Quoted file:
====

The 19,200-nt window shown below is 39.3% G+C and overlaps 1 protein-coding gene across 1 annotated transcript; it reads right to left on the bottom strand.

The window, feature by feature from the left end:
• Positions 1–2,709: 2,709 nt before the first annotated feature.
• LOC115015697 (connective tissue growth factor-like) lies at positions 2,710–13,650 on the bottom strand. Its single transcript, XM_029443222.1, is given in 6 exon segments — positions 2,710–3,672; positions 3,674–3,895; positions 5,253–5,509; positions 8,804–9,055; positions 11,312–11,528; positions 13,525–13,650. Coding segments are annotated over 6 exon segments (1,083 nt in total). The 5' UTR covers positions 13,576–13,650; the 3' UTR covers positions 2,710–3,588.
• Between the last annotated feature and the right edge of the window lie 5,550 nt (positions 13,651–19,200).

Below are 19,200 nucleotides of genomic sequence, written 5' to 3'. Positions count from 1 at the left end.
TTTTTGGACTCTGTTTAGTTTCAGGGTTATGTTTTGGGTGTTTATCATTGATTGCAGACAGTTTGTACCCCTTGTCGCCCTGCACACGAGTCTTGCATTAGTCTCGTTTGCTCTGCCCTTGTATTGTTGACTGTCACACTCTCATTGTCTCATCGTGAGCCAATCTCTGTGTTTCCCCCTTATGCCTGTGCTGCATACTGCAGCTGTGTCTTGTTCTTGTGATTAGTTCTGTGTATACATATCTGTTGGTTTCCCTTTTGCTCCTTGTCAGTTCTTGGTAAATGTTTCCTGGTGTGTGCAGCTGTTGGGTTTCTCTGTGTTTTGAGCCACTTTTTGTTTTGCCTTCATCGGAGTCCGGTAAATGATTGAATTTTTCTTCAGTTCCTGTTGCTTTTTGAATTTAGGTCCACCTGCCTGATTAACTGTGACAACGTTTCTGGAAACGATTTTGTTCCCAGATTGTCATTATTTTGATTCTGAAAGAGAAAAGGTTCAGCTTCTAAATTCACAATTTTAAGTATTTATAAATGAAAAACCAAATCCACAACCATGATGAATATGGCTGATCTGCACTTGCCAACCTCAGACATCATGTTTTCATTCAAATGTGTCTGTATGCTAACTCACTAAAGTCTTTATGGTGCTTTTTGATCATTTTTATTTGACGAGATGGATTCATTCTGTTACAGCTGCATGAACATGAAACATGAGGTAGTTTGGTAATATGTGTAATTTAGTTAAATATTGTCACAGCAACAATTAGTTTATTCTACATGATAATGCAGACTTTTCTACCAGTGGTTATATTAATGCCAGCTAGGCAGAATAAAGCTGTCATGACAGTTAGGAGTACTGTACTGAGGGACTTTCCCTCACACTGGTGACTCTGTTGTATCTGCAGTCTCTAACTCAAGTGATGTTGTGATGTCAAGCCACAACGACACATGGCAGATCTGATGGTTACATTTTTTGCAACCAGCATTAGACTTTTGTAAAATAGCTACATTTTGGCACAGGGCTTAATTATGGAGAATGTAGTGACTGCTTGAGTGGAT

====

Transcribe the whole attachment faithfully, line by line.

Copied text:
The 19,200-nt window shown below is 39.3% G+C and overlaps 1 protein-coding gene across 1 annotated transcript; it reads right to left on the bottom strand.

The window, feature by feature from the left end:
• Positions 1–2,709: 2,709 nt before the first annotated feature.
• LOC115015697 (connective tissue growth factor-like) lies at positions 2,710–13,650 on the bottom strand. Its single transcript, XM_029443222.1, is given in 6 exon segments — positions 2,710–3,672; positions 3,674–3,895; positions 5,253–5,509; positions 8,804–9,055; positions 11,312–11,528; positions 13,525–13,650. Coding segments are annotated over 6 exon segments (1,083 nt in total). The 5' UTR covers positions 13,576–13,650; the 3' UTR covers positions 2,710–3,588.
• Between the last annotated feature and the right edge of the window lie 5,550 nt (positions 13,651–19,200).

Below are 19,200 nucleotides of genomic sequence, written 5' to 3'. Positions count from 1 at the left end.
TTTTTGGACTCTGTTTAGTTTCAGGGTTATGTTTTGGGTGTTTATCATTGATTGCAGACAGTTTGTACCCCTTGTCGCCCTGCACACGAGTCTTGCATTAGTCTCGTTTGCTCTGCCCTTGTATTGTTGACTGTCACACTCTCATTGTCTCATCGTGAGCCAATCTCTGTGTTTCCCCCTTATGCCTGTGCTGCATACTGCAGCTGTGTCTTGTTCTTGTGATTAGTTCTGTGTATACATATCTGTTGGTTTCCCTTTTGCTCCTTGTCAGTTCTTGGTAAATGTTTCCTGGTGTGTGCAGCTGTTGGGTTTCTCTGTGTTTTGAGCCACTTTTTGTTTTGCCTTCATCGGAGTCCGGTAAATGATTGAATTTTTCTTCAGTTCCTGTTGCTTTTTGAATTTAGGTCCACCTGCCTGATTAACTGTGACAACGTTTCTGGAAACGATTTTGTTCCCAGATTGTCATTATTTTGATTCTGAAAGAGAAAAGGTTCAGCTTCTAAATTCACAATTTTAAGTATTTATAAATGAAAAACCAAATCCACAACCATGATGAATATGGCTGATCTGCACTTGCCAACCTCAGACATCATGTTTTCATTCAAATGTGTCTGTATGCTAACTCACTAAAGTCTTTATGGTGCTTTTTGATCATTTTTATTTGACGAGATGGATTCATTCTGTTACAGCTGCATGAACATGAAACATGAGGTAGTTTGGTAATATGTGTAATTTAGTTAAATATTGTCACAGCAACAATTAGTTTATTCTACATGATAATGCAGACTTTTCTACCAGTGGTTATATTAATGCCAGCTAGGCAGAATAAAGCTGTCATGACAGTTAGGAGTACTGTACTGAGGGACTTTCCCTCACACTGGTGACTCTGTTGTATCTGCAGTCTCTAACTCAAGTGATGTTGTGATGTCAAGCCACAACGACACATGGCAGATCTGATGGTTACATTTTTTGCAACCAGCATTAGACTTTTGTAAAATAGCTACATTTTGGCACAGGGCTTAATTATGGAGAATGTAGTGACTGCTTGAGTGGAT